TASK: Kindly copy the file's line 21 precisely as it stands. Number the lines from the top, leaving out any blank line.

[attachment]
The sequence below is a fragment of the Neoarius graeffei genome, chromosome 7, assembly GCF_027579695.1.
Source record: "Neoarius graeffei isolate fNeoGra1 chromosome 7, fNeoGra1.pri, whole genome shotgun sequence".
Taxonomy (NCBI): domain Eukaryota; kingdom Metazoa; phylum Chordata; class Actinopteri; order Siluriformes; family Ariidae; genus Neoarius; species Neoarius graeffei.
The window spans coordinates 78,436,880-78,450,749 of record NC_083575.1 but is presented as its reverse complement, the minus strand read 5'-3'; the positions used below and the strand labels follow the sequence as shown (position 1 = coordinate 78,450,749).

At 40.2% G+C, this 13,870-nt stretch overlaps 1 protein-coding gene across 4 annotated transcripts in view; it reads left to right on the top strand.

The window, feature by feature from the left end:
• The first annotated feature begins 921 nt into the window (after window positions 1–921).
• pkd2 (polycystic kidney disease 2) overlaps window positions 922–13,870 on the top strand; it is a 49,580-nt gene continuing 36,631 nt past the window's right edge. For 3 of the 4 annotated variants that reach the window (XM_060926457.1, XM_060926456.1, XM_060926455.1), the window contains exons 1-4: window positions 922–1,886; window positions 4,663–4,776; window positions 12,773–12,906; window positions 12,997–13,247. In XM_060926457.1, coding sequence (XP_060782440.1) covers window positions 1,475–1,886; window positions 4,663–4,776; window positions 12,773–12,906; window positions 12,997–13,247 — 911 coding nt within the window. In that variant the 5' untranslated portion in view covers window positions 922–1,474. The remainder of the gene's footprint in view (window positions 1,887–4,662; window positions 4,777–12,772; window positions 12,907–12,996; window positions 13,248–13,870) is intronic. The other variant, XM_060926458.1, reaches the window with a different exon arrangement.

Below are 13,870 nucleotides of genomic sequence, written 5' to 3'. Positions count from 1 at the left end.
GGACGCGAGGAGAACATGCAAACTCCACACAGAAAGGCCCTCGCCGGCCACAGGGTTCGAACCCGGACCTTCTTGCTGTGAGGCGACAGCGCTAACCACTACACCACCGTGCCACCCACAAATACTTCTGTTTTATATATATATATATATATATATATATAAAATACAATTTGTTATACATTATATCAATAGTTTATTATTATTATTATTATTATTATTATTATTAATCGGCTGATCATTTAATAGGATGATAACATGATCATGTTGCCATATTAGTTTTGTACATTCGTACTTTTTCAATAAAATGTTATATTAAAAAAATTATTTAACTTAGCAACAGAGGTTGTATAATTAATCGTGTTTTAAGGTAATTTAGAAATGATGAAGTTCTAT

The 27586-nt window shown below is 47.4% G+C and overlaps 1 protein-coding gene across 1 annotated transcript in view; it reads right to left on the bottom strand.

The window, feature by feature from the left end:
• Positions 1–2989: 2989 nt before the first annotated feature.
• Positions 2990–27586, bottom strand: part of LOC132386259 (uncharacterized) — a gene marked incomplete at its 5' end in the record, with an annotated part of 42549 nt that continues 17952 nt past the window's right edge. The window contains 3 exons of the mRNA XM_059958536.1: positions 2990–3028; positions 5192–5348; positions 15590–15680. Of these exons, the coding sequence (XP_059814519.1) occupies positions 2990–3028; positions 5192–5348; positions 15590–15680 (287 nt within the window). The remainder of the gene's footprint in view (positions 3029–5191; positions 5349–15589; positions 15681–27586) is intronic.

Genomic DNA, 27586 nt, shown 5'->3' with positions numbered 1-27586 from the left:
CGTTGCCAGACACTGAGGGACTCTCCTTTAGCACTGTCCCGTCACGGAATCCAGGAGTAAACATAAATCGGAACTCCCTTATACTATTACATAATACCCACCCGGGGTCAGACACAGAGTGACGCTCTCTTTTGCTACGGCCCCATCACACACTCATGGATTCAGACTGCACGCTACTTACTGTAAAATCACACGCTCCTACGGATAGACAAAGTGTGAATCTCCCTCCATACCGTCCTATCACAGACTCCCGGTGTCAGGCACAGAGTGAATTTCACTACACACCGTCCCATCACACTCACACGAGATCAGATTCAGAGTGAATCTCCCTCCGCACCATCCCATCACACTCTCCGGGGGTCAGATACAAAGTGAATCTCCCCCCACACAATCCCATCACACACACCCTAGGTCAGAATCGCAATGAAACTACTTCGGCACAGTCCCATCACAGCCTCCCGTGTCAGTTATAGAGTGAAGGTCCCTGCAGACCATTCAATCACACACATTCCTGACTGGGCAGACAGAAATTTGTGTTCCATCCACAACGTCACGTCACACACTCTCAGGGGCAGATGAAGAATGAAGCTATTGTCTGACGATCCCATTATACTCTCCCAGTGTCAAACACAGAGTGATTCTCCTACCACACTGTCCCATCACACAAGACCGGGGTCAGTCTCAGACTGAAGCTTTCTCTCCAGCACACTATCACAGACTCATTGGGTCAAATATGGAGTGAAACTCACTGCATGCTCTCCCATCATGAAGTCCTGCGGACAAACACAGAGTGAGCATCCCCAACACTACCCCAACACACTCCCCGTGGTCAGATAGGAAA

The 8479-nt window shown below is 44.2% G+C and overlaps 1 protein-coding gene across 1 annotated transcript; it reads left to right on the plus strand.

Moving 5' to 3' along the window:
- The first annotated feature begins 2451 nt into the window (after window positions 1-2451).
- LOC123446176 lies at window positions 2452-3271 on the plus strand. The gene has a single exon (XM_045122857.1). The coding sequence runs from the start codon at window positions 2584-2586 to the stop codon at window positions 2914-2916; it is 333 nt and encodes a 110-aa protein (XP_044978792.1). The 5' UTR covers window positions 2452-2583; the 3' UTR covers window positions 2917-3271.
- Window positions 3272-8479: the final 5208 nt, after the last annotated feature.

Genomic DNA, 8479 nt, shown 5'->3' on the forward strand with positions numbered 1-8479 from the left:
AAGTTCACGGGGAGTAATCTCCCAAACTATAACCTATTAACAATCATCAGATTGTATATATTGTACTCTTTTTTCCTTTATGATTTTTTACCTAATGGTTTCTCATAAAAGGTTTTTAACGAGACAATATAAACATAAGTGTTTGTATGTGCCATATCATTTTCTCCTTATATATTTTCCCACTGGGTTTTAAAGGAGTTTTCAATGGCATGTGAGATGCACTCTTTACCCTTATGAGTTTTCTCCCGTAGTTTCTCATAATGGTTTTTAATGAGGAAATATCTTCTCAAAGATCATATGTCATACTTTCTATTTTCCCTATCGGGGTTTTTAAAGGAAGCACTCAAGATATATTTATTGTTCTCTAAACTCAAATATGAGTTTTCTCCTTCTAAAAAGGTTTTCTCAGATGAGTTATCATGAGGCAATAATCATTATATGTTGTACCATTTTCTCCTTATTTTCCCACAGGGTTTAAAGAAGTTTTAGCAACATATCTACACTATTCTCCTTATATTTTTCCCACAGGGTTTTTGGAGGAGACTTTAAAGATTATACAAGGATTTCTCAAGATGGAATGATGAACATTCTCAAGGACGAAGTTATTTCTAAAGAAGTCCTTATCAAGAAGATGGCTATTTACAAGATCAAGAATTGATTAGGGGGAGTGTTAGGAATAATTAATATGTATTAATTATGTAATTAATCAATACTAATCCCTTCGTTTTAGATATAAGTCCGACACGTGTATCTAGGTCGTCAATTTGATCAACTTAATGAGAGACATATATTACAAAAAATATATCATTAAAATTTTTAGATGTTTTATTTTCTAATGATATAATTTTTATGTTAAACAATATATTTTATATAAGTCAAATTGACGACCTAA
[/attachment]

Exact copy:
- Window positions 3272-8479: the final 5208 nt, after the last annotated feature.